“But on the plus side,” as Facebooker Ben Ogden points out, “all the veggies will be easier to find in the dark…”

I like one Grist reporter’s comment on the story. Now, I can’t wait until June 15 rolls around and the American public gets to learn exactly what nefarious chemicals are in fracking liquid.

There’s a certain amount of WTF to all this — because we don’t even know what’s in this fracking waste, at least not until June 15. That’s when California’s fracking regulations kick in and force oil companies to disclose the chemicals they are using. I mean, maybe just wait to find that out before using it to water our cherries?

Thanks William Rivers Pitt for making me aware of this disturbing, but important, news.

Obama’s serious about Climate Change

President Obama’s new initiatives around Climate Change protections are soon to be unveiled, and they’re not going to make traditional energy company executives happy. This time, the President is serious about climate change.

obama wipes face at speech
The Washington Post reports:

After years of putting other policy priorities first — and dismaying many liberal allies in the process — Obama is now getting into the weeds on climate change and considers it one of the key components of his legacy, according to aides and advisers.

He is regularly briefed on scientific reports on the issue, including a national climate assessment that he will help showcase Tuesday. He is using his executive authority to cut greenhouse gas emissions from power plants and other sources, and is moving ahead with stricter fuel-efficiency standardsfor the heaviest trucks.

And while he routinely brings up climate change in closed-door meetings with world leaders, according to his aides, he also discusses it in his private life, talking about global warming’s implications with his teenage daughters.

New York county legislators ban fracking waste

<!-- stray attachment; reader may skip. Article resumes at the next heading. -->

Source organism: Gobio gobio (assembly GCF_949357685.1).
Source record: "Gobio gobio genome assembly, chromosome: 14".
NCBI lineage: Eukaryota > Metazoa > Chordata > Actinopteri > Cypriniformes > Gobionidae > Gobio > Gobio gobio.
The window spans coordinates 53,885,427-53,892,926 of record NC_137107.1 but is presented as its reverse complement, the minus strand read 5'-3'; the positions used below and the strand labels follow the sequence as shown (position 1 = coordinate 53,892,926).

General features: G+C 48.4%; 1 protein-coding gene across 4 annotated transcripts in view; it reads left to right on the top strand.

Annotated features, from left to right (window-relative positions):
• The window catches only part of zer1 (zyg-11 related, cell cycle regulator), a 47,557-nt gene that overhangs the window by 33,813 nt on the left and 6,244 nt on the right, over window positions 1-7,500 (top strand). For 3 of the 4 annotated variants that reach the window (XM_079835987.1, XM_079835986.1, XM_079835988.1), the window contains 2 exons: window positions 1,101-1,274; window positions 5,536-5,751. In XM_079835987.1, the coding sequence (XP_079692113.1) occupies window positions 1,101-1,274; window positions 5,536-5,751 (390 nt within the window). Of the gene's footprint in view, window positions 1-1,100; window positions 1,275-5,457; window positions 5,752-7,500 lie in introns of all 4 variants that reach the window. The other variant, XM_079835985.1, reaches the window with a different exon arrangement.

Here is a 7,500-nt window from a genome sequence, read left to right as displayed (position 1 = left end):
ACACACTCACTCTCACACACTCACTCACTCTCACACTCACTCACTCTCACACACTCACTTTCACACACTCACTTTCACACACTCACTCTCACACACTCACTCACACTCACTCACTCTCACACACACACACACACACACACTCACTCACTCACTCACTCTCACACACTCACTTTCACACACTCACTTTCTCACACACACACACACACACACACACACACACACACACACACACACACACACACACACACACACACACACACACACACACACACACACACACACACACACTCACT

No Second Chance from Grassroots Environmental Ed on Vimeo.

In this video clip, several New York county legislators talk about why they believed it necessary to ban fracking waste from use, storage or transportation across their counties. Since states haven’t shown much willingness to limit fracking or reject its waste, it’s great to see municipalities and county legislators taking action. I have several questions after watching the clip, though:

  • Are the New York county legislators shown in this clip part of a unified coalition?
  • How many New York counties have banned fracking waste? Is there a list somewhere?
  • How do New York county legislators stand on the topic of fracking itself?
  • Is the position of legislator on the Board of Legislators equivalent to a NJ freeholder?
  • Has New York State itself taken a position against fracking waste?

Can anyone help me out?

fracking waste
A fracking (hydraulic fracturing) waste pit

Pinelands Commission rejects South Jersey Gas Pipeline to protect region

Pinelands in a boatOn Jan 10 2014, the members of the New Jersey Pinelands Commission stood up to project this important region for future generations. In a 7 to 7 vote the Commissioners rejected an Memorandum of Agreement (MOA) that would have allowed a brand new South Jersey Gas Pipeline across a region that provides drinking water to millions of state residents. The pipeline would have brought more polluting fossil fuels into the Pinelands along with impacts to forests, wetlands, and waterways. The pipeline would have kept the antiquated BL England plant up and running and with this vote today the region will be able to breathe easier with reduced air pollution impacts.

“This is a great victory for the Pinelands and the environment of the region. This is a victory for democracy over bullying, a victory for the Pinelands and more important, for the people. This is the biggest environmental victory under the Christie administration. The Commissioners did not caving to polluters and special interests. Today the Commissioners said the Pinelands are not for sale,” said Jeff Tittel, Director of the New Jersey Sierra Club. “We are proud the Commissioners did their job to protect the Pinelands region, its water supply, and its unique ecosystem from a polluting fossil fuel pipeline. Even with all the bullying and arm twisting, protection of the environment prevailed. With this vote today the Commissioners stood up to protect the Pinelands, ensured better air quality for the region, stopped dirty energy in the region, stopped the potential for LNG exports, and shut down the BL England plant.”

The Commissioners voted down the use of an MOA for the project. Under the Pinelands Comprehensive Management Plan (CMP) the Commission can only enter into an MOA with government agencies for projects they are constructing. Opponents of the pipeline have long challenged the legality of entering an MOA with the BPU for the project since the project is being built by a private company, South Jersey Gas, and the BPU is the regulator, not the entity responsible for the project. In exchange for this special exception, SJG was offering the Commission $8 million for mitigation and education projects.

“This is David vs. Goliath, the people and the public good vs. special interests and political patrons. Today the people won and we need to celebrate these victories,” said Tittel.